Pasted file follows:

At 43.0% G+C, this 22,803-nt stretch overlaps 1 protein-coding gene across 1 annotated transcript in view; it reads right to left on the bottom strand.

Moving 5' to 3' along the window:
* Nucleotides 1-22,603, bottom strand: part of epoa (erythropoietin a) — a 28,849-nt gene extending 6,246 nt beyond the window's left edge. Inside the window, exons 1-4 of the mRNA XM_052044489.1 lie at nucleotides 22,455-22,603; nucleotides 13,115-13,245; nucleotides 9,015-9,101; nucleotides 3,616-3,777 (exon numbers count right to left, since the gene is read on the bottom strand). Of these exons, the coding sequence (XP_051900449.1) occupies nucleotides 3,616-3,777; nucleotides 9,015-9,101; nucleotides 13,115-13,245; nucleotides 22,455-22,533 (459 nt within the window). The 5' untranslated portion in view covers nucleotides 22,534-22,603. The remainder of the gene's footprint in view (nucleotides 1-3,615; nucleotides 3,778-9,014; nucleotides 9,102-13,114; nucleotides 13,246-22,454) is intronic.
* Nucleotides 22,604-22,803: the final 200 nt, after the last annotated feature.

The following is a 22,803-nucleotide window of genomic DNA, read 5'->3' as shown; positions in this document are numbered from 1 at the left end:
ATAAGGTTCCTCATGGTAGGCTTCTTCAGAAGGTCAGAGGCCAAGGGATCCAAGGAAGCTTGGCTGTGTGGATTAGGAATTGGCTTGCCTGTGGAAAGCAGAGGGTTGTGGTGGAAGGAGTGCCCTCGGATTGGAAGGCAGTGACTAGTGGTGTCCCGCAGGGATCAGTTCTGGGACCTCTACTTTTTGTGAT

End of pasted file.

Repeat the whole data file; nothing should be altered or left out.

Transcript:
At 43.0% G+C, this 22,803-nt stretch overlaps 1 protein-coding gene across 1 annotated transcript in view; it reads right to left on the bottom strand.

Moving 5' to 3' along the window:
* Nucleotides 1-22,603, bottom strand: part of epoa (erythropoietin a) — a 28,849-nt gene extending 6,246 nt beyond the window's left edge. Inside the window, exons 1-4 of the mRNA XM_052044489.1 lie at nucleotides 22,455-22,603; nucleotides 13,115-13,245; nucleotides 9,015-9,101; nucleotides 3,616-3,777 (exon numbers count right to left, since the gene is read on the bottom strand). Of these exons, the coding sequence (XP_051900449.1) occupies nucleotides 3,616-3,777; nucleotides 9,015-9,101; nucleotides 13,115-13,245; nucleotides 22,455-22,533 (459 nt within the window). The 5' untranslated portion in view covers nucleotides 22,534-22,603. The remainder of the gene's footprint in view (nucleotides 1-3,615; nucleotides 3,778-9,014; nucleotides 9,102-13,114; nucleotides 13,246-22,454) is intronic.
* Nucleotides 22,604-22,803: the final 200 nt, after the last annotated feature.

The following is a 22,803-nucleotide window of genomic DNA, read 5'->3' as shown; positions in this document are numbered from 1 at the left end:
ATAAGGTTCCTCATGGTAGGCTTCTTCAGAAGGTCAGAGGCCAAGGGATCCAAGGAAGCTTGGCTGTGTGGATTAGGAATTGGCTTGCCTGTGGAAAGCAGAGGGTTGTGGTGGAAGGAGTGCCCTCGGATTGGAAGGCAGTGACTAGTGGTGTCCCGCAGGGATCAGTTCTGGGACCTCTACTTTTTGTGAT